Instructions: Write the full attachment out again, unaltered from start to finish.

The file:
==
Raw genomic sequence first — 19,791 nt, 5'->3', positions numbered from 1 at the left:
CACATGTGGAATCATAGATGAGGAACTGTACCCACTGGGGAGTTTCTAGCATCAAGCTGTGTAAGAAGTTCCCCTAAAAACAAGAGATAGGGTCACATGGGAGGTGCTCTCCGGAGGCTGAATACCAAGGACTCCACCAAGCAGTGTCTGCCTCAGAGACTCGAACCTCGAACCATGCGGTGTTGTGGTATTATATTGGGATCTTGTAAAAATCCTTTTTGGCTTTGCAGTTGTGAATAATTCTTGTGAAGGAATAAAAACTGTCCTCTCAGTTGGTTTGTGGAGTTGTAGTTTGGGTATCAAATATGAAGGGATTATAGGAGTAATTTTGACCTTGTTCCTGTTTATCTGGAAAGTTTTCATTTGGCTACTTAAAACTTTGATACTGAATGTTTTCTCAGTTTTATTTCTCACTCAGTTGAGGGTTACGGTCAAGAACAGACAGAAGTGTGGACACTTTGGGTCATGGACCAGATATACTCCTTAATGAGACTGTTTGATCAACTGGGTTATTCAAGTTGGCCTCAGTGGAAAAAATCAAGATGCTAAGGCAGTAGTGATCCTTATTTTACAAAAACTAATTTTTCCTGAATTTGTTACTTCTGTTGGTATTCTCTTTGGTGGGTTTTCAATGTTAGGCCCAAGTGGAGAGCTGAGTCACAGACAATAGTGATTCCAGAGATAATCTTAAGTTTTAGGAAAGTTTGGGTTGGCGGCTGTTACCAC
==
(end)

Raw genomic sequence first — 19,791 nt, 5'->3', positions numbered from 1 at the left:
CACATGTGGAATCATAGATGAGGAACTGTACCCACTGGGGAGTTTCTAGCATCAAGCTGTGTAAGAAGTTCCCCTAAAAACAAGAGATAGGGTCACATGGGAGGTGCTCTCCGGAGGCTGAATACCAAGGACTCCACCAAGCAGTGTCTGCCTCAGAGACTCGAACCTCGAACCATGCGGTGTTGTGGTATTATATTGGGATCTTGTAAAAATCCTTTTTGGCTTTGCAGTTGTGAATAATTCTTGTGAAGGAATAAAAACTGTCCTCTCAGTTGGTTTGTGGAGTTGTAGTTTGGGTATCAAATATGAAGGGATTATAGGAGTAATTTTGACCTTGTTCCTGTTTATCTGGAAAGTTTTCATTTGGCTACTTAAAACTTTGATACTGAATGTTTTCTCAGTTTTATTTCTCACTCAGTTGAGGGTTACGGTCAAGAACAGACAGAAGTGTGGACACTTTGGGTCATGGACCAGATATACTCCTTAATGAGACTGTTTGATCAACTGGGTTATTCAAGTTGGCCTCAGTGGAAAAAATCAAGATGCTAAGGCAGTAGTGATCCTTATTTTACAAAAACTAATTTTTCCTGAATTTGTTACTTCTGTTGGTATTCTCTTTGGTGGGTTTTCAATGTTAGGCCCAAGTGGAGAGCTGAGTCACAGACAATAGTGATTCCAGAGATAATCTTAAGTTTTAGGAAAGTTTGGGTTGGCGGCTGTTACCAC